Konstantin Shkurko

Dual Streaming for Hardware-Accelerated Ray Tracing

Konstantin Shkurko, Tim Grant, Daniel Kopta, Ian Mallett, Cem Yuksel, and Erik Brunvand

In High Performance Graphics (HPG), 2017

Teaser image
Figure: Overview of our dual streaming architecture. Lines connecting hardware modules indicate the flow of data colored by its type: (red) ray data, (blue) scene data, (black) hit records, and (green) other data. The streaming processor uses many Thread Multiprocessors (TMs) for computation, which share chip-wide stream units. A TM combines many lightweight hardware thread processors (TPs) that share instruction cache and computation units.


Hardware acceleration for ray tracing has been a topic of great interest in computer graphics. However, even with proposed custom hardware, the inherent irregularity in the memory access pattern of ray tracing has limited its performance, compared with rasterization on commercial GPUs. We provide a different approach to hardware-accelerated ray tracing, beginning with modifying the order of rendering operations, inspired by the streaming character of rasterization. Our dual streaming approach organizes the memory access of ray tracing into two predictable data streams. The predictability of these streams allows perfect prefetching and makes the memory access pattern an excellent match for the behavior of DRAM memory systems. By reformulating ray tracing as fully predictable streams of rays and of geometry we alleviate many long-standing problems of high-performance ray tracing and expose new opportunities for future research. Therefore, we also include extensive discussions of potential avenues for future research aimed at improving the performance of hardware-accelerated ray tracing using dual streaming.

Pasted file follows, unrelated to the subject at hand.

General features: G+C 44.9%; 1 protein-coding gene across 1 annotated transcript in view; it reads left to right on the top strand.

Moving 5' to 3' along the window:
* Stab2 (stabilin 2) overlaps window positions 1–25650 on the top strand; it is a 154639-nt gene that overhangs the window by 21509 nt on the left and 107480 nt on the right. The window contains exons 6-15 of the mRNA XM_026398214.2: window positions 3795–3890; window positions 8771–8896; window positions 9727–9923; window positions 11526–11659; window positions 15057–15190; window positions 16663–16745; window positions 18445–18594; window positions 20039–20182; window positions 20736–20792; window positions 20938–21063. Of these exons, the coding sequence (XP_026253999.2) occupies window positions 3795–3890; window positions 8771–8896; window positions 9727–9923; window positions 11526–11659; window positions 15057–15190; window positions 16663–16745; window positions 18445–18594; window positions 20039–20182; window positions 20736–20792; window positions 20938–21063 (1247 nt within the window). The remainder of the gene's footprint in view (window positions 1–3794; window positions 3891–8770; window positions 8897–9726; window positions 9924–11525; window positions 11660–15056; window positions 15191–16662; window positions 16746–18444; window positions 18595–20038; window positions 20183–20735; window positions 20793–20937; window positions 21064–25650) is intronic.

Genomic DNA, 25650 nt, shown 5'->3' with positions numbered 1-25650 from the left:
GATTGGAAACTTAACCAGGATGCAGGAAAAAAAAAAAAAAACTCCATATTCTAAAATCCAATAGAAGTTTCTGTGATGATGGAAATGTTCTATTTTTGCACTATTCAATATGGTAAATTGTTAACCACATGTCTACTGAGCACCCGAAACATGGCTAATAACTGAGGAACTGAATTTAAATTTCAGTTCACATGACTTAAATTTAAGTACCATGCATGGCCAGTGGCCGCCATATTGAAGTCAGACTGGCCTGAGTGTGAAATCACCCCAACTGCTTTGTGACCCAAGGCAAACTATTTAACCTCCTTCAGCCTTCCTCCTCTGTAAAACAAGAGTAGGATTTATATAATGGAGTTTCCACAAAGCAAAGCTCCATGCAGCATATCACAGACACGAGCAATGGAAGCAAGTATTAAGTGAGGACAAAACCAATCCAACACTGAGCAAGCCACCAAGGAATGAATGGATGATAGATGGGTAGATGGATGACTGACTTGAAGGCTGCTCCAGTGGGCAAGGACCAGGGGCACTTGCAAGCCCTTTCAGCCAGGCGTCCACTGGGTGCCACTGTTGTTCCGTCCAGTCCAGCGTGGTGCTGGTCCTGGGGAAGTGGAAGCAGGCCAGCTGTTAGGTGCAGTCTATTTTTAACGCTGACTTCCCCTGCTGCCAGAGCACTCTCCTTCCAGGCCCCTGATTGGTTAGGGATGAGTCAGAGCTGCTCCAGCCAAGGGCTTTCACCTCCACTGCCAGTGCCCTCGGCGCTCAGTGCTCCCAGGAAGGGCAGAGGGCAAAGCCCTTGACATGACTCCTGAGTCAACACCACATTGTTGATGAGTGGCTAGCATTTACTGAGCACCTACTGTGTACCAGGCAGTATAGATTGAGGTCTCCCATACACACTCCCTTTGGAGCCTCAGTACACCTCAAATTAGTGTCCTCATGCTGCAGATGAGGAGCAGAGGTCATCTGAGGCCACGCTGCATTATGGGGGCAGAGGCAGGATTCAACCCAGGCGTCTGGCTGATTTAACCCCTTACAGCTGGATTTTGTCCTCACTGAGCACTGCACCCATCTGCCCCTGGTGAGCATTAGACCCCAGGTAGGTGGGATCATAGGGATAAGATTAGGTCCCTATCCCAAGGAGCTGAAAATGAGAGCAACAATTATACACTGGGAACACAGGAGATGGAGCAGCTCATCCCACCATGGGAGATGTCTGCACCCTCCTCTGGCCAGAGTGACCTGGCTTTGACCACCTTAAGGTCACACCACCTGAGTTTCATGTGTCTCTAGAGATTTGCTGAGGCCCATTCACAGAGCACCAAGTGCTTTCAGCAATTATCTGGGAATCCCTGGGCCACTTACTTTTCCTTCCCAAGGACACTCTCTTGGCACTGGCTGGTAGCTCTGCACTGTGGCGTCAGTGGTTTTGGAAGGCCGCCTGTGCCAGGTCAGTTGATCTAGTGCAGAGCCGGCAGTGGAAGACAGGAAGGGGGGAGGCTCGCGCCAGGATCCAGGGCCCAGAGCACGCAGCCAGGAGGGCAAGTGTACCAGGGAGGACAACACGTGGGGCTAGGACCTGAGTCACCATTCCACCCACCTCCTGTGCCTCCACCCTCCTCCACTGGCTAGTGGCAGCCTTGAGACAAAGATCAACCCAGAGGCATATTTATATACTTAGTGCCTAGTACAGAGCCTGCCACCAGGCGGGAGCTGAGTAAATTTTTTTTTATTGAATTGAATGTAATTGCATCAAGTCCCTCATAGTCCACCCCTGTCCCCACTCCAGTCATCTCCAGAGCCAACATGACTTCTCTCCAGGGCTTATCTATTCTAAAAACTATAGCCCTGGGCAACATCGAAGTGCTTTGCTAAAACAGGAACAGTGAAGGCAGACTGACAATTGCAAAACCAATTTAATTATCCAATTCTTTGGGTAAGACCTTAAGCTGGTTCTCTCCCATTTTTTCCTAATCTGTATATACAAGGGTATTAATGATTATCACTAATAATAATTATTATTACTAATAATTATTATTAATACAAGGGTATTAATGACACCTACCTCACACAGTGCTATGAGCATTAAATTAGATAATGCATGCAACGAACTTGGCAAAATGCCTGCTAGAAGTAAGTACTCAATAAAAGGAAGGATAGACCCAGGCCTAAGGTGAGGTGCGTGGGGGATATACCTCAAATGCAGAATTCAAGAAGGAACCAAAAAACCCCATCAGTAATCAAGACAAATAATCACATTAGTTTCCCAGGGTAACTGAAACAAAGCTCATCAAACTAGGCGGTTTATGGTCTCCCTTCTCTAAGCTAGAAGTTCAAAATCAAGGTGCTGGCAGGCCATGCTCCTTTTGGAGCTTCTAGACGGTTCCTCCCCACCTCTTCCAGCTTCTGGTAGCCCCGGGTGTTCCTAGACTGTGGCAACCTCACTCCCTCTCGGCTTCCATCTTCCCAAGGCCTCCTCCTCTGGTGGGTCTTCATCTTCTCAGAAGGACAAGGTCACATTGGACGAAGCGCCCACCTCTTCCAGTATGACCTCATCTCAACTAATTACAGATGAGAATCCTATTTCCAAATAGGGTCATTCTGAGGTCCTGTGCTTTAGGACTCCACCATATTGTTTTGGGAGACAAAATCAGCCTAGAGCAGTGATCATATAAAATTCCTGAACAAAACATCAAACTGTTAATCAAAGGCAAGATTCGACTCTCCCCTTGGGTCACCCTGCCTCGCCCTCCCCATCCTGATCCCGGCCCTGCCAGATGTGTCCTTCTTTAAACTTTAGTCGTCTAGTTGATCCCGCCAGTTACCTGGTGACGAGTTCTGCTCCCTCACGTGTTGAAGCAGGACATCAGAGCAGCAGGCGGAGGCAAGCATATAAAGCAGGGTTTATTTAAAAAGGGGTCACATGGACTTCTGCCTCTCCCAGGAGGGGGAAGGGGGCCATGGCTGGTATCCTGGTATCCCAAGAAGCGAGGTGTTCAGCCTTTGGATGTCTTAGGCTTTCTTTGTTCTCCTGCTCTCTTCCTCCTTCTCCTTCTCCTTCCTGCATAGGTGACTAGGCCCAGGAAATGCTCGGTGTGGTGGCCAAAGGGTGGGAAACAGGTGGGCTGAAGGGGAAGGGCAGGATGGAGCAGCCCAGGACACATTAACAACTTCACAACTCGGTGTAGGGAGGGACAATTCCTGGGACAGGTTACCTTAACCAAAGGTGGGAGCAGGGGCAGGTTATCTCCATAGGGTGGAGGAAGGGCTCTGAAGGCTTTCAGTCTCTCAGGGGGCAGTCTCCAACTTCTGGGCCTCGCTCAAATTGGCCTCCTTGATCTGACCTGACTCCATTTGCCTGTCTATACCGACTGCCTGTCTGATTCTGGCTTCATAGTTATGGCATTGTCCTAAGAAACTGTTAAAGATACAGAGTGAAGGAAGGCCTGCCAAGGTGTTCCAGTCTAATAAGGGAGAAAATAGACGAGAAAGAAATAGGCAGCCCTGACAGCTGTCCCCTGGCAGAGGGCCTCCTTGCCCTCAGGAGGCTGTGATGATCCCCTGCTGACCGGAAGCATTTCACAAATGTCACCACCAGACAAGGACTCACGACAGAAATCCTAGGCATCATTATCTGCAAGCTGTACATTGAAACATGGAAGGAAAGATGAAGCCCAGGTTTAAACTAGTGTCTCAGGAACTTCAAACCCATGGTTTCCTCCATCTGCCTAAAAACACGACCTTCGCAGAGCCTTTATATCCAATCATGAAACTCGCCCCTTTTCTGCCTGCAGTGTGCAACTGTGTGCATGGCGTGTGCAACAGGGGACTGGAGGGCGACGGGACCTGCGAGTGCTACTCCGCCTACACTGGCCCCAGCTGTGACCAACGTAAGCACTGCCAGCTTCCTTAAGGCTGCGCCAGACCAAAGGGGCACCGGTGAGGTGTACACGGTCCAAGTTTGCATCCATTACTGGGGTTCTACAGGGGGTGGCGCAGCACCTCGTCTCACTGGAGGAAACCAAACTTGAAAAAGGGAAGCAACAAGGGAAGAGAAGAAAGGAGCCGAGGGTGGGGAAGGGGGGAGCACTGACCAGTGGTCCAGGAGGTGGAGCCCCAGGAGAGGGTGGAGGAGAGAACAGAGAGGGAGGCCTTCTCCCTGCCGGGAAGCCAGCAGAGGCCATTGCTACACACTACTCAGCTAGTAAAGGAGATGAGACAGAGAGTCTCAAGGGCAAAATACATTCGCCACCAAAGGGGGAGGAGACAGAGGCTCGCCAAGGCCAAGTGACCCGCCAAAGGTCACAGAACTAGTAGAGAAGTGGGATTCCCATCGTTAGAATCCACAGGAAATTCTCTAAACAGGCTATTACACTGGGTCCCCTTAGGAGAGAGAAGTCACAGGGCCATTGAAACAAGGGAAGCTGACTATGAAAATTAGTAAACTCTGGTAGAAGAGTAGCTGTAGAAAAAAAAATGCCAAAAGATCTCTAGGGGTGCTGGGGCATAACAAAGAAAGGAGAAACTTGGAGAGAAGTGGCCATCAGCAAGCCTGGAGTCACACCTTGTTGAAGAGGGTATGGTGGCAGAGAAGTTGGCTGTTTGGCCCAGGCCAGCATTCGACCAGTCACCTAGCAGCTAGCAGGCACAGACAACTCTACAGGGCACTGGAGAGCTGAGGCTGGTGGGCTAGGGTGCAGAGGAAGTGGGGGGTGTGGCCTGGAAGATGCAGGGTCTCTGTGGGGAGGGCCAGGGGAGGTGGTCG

Paper (pdf, 4.7 MB)
Presentation (pdf, 6.8 MB)
Publisher's Version


   author = {Konstantin Shkurko and Tim Grant and Daniel Kopta and Ian Mallett and Cem Yuksel and Erik Brunvand},
   title = {Dual Streaming for Hardware-Accelerated Ray Tracing},
   booktitle = {High-Performance Graphics (HPG 2017)},
   year = {2017},
   numpages = {11},
   location = {Los Angeles, CA},
   isbn = {978-1-4503-5101-0/17/07},
   url = {http://doi.acm.org/10.1145/3105762.3105771},
   doi = {10.1145/3105762.3105771},
   publisher = {ACM},
   address = {New York, NY, USA},


This material is supported in part by the National Science Foundation under Grant No. 1409129. Josef Spjut and Elena Vasiou provided helpful feedback. Fairy Forest is from the University of Utah, Crytek Sponza is from Frank Meinl at Crytek and Marko Dabrovic, Dragon is from the Stanford Computer Graphics Laboratory, Vegetation and Hairball are from Samuli Laine, and San Miguel is from Guillermo Leal Laguno. Cem Yuksel combined Sponza atrium by Marko Dabrovic with the Stanford Dragon for Dragon Sponza.

Updated: 07.18.17 © Konstantin Shkurko, 2010 - validate css, html